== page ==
In 2018, Max Meltzer, chairman of Beat the Streets D.C., realized that Wilson, now known as Jackson-Reed, was only allowed to compete with the D.C. private schools in their state championships because it operated as a club program. A Silver Spring native who became a state champion at Bullis, Meltzer didn’t see a reason a sport as simple as wrestling hadn’t been in public schools for so long and led efforts to bring the sport back.

“This is a great, crowning achievement to have our first city championship, but there’s more work to be done,” Meltzer said. “We can have more kids here, more programs; we’re constantly figuring out how to improve the product here and impact more kids.”

Washington Latin freshmen Jackson Trinca (106 pounds) and Preston Olander (132) joined Sium atop the podium Saturday. Olander has been competing at the club level since he was 4 and became practice partners with Sium.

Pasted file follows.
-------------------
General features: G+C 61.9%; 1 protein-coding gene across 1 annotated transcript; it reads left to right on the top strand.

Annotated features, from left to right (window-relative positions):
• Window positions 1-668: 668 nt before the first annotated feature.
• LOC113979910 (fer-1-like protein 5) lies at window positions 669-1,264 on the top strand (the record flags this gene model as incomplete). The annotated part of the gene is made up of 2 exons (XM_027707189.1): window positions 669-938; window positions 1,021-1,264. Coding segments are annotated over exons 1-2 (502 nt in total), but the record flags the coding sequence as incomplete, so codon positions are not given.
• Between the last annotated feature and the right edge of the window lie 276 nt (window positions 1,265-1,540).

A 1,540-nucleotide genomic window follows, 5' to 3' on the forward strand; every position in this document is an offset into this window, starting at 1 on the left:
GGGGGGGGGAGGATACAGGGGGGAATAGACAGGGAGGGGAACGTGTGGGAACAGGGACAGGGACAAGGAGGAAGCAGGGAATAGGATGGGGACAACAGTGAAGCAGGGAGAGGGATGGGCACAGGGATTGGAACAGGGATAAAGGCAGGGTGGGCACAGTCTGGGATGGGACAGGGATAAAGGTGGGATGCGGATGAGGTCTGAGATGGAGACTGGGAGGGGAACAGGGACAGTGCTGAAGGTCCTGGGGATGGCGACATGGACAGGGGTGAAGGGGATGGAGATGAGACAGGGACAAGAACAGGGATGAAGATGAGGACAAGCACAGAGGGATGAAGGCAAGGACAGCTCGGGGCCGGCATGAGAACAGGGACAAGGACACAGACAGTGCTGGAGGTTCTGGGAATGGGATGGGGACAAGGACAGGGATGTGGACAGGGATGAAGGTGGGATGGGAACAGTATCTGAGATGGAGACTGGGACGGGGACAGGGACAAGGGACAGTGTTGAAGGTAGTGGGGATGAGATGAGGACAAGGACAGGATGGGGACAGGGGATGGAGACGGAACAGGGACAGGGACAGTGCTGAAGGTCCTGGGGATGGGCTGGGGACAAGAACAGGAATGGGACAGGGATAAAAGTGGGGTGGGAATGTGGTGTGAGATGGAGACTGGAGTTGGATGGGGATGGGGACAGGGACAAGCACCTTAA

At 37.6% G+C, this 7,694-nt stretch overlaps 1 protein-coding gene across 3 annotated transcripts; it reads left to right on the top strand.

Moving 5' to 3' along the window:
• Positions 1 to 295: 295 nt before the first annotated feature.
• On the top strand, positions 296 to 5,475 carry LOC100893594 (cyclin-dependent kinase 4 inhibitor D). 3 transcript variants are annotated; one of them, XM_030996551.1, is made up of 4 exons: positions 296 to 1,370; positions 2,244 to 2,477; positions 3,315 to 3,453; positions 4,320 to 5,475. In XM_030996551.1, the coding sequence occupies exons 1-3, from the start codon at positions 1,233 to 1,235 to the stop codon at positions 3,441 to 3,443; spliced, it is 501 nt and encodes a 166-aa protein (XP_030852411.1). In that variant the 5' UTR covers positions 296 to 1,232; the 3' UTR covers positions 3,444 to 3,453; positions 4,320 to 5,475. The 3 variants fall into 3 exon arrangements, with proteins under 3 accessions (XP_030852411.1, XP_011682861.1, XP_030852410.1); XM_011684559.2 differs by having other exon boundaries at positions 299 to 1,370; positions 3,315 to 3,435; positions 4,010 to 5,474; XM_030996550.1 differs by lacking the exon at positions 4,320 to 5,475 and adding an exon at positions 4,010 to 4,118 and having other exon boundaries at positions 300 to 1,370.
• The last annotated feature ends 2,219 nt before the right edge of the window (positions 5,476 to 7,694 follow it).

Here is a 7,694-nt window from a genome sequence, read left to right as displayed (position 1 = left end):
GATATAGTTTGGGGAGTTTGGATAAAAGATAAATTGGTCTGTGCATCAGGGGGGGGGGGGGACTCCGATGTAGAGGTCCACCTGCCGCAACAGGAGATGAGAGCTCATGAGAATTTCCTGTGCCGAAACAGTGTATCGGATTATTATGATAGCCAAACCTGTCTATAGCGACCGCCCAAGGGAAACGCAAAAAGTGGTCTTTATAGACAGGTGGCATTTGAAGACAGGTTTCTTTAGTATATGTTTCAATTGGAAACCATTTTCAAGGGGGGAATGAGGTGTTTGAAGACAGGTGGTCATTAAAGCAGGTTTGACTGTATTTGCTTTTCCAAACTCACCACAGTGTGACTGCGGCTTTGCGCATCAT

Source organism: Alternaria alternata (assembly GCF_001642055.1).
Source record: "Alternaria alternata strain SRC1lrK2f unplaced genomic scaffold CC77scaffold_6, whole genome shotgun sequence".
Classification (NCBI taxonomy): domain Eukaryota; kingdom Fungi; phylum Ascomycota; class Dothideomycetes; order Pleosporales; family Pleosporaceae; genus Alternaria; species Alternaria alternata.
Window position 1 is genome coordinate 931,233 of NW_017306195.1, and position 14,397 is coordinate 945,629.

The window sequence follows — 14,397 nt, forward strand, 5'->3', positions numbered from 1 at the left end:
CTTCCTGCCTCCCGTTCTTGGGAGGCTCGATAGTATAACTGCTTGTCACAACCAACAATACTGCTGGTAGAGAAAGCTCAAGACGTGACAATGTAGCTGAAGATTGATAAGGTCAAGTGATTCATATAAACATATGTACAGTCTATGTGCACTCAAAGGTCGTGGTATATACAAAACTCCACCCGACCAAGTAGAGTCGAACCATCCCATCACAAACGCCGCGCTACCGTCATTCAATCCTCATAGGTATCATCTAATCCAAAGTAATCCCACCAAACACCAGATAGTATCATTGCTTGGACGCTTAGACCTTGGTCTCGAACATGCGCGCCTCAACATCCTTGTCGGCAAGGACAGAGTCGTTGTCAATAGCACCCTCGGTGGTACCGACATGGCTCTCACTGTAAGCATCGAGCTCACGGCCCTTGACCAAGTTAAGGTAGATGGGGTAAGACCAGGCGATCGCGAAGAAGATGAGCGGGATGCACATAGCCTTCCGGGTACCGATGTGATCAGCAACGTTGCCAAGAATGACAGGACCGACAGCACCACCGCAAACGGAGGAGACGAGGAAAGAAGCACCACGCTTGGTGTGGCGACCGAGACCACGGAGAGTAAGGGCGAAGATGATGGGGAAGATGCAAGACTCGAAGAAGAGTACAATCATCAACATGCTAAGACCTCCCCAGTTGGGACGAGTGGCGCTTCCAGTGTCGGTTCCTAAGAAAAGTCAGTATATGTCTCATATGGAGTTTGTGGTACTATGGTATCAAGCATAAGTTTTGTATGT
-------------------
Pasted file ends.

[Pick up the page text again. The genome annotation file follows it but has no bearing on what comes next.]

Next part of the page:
“He’s a bit better than me,” Olander said. “If you want to improve, you’ve always got to be wrestling people better than you. That’s why Zemen has been so great.”

Other champions include Jamari Myers (H.D. Woodson), Duncan Stadler (Jackson-Reed), Kavon Hill (Bell), Brayden Black (Jackson-Reed), Alexander Ouzts (Jackson-Reed), Kenai Rivera (Bell), Jesse Corn (Jackson-Reed), Samuel Lusinga (H.D. Woodson), Casey Wood (Jackson-Reed), Randy Fleming (Dunbar) and Perryellis Spriggs (Dunbar).

Washington Post: Fly Zyah Rapper

Read this Washington Post story about Cooper Campus sixth grader, Zyah Brown!

At age 11, D.C. rapper Fly Zyah is a powerful voice for social justice

ly Zyah walked onto the stage in her purple, metallic Doc Martens and the crowd cheered.

“Are y’all ready to have some fun?!” she asked the audience. A woman yelled in response: “Let’s go, Fly Zyah!”